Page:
While protests around the national anthem continue in sports like the NFL and Major League Soccer, the patriotism shown in NASCAR remains strong.
The controversy started late last month when Colin Kaepernick of the San Francisco 49ers was seen sitting on the bench during a pre-season game as the national anthem played. Some players have since followed suit by taking a knee as the anthem played before their games. U.S soccer star Megan Rapinoe also took a knee before a game last week.
There has not been a protest in NASCAR during its weekly pre-race routine of honoring the American flag and playing of the national anthem. NASCAR televises its pre-race ceremonies and those who aren’t being respectful rarely go unnoticed, which is why Austin Dillon isn’t sure what the reaction would be if there were a protest.
“I don’t know how it would go over with the fans – we’re a very patriotic sport,” Dillon said. “I think our sport does a good job of showing that every Saturday, Sunday of showing patriotism and what the flag means. Not only that, we have a lot of military out here each and every weekend.”
Kaepernick’s actions drew the ire of a few drivers. They included three-time champion Tony Stewart, which resulted in a strongly worded tweet and a demonstration of his patriotism last weekend at Darlington Raceway. Stewart stood alongside his No. 14 Chevrolet holding an American flag with his team.
Stewart’s actions weren’t necessarily out of place as there have been many examples throughout the years of the sport’s wide-ranging patriotism.
Every May, an elaborate pre-race ceremony is put on at Charlotte Motor Speedway in recognition of Memorial Day. Brad Keselowski celebrates each race win with the American flag. Fans also bring flags to wave in the grandstands or fly from their campsites.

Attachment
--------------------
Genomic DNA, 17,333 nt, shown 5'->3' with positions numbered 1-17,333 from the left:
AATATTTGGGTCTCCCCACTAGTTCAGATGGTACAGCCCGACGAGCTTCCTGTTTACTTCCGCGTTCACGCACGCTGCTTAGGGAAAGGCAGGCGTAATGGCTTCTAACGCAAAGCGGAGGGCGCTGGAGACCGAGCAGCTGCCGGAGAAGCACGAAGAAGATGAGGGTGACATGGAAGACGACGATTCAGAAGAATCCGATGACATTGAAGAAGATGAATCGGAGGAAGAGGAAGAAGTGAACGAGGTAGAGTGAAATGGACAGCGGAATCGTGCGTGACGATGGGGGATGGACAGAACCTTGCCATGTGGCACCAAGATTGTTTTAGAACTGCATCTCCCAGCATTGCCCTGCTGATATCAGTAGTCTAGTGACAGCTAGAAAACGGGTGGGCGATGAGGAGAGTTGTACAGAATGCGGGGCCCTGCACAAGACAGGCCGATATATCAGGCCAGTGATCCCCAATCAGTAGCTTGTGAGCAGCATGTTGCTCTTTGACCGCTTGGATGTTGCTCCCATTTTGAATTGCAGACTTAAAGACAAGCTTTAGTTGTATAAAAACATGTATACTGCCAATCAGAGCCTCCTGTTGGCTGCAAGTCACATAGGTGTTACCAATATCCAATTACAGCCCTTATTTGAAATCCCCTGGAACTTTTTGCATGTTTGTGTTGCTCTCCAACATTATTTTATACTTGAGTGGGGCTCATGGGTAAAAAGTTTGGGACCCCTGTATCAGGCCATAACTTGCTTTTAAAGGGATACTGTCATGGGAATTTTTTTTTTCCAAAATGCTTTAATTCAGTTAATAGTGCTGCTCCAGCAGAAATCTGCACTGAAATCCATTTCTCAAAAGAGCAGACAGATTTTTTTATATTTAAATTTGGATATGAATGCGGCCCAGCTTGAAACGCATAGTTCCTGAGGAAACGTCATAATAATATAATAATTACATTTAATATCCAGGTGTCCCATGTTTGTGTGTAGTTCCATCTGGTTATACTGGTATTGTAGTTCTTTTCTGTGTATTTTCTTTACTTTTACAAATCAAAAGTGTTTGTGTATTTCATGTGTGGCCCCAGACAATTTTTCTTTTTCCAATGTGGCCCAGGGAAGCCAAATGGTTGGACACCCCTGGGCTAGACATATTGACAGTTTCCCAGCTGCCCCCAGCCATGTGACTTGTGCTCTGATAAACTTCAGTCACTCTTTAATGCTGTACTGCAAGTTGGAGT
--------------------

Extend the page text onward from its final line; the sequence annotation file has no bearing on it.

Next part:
Following the 2001 Sept. 11 attacks, teams included decals on their cars, either of American flags or other tributes to the victims. Mars and M&M’s gave up their logos on the No. 36 for Ken Schrader’s car to be painted like the American flag.
They did the same again in 2011 at Richmond with driver Kyle Busch in honor of the 10th anniversary of the attacks. Saturday night, on the eve of the 15th anniversary, all four Stewart-Haas Racing cars will carry decals in remembrance of the victims. Dillon will again stand by his car as the ceremonies take place.
“I’m close friends with a lot of SEAL guys that I check on that are still in battle, like still going out and putting their lives on the line, so I get to do what I do on Sunday and have this amazing job,” Dillon said.
“I’ve got SEAL guys that will personally text me and say, ‘Hey, thank you for not moving around; sitting there, we love that.’ When they see people that are not paying attention during our national anthem or kind of off looking around in the right place, it means a lot to them just to stand at attention. I wouldn’t want to ask a guy that puts his life on the line for our freedom to have to see that.”
Dillon understands his attitude may not be shared throughout the garage, but so far the pride shown in the NASCAR community hasn’t wavered since the controversy began.
“I think this is the greatest country in the world,” Dillon said. “I’ve traveled to other countries, and I’m glad to get home every time to America.”